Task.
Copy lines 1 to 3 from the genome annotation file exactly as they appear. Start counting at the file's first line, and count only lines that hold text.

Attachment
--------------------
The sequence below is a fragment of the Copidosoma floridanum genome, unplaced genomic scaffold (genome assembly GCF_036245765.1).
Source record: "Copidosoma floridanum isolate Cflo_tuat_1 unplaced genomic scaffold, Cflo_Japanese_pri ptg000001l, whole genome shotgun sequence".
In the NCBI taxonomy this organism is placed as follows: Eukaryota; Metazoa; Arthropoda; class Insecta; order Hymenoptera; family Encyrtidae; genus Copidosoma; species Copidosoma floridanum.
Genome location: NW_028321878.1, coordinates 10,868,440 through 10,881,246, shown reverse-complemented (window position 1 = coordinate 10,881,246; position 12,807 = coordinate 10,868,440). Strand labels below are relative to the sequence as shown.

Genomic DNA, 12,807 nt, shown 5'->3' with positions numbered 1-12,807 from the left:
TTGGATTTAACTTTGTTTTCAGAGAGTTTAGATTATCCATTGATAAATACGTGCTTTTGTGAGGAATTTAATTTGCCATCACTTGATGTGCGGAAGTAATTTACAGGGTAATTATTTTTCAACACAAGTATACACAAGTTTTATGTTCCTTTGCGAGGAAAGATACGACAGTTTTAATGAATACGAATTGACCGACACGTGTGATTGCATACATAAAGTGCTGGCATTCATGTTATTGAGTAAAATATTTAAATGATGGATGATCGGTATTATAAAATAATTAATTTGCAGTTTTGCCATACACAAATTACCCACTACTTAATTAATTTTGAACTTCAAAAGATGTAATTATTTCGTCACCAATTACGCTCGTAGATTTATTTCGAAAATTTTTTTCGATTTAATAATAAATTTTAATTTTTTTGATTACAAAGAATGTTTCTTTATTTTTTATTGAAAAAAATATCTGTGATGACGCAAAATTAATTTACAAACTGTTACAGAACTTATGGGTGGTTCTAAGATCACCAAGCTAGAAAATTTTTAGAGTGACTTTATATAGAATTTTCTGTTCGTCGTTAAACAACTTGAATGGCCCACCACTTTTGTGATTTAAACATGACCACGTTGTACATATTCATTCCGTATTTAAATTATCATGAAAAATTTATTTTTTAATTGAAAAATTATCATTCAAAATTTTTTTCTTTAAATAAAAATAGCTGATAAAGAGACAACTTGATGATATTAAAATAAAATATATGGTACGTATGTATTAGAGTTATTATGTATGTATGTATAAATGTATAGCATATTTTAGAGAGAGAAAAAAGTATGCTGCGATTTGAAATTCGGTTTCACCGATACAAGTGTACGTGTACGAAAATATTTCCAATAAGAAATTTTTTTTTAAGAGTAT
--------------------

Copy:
The sequence below is a fragment of the Copidosoma floridanum genome, unplaced genomic scaffold (genome assembly GCF_036245765.1).
Source record: "Copidosoma floridanum isolate Cflo_tuat_1 unplaced genomic scaffold, Cflo_Japanese_pri ptg000001l, whole genome shotgun sequence".
In the NCBI taxonomy this organism is placed as follows: Eukaryota; Metazoa; Arthropoda; class Insecta; order Hymenoptera; family Encyrtidae; genus Copidosoma; species Copidosoma floridanum.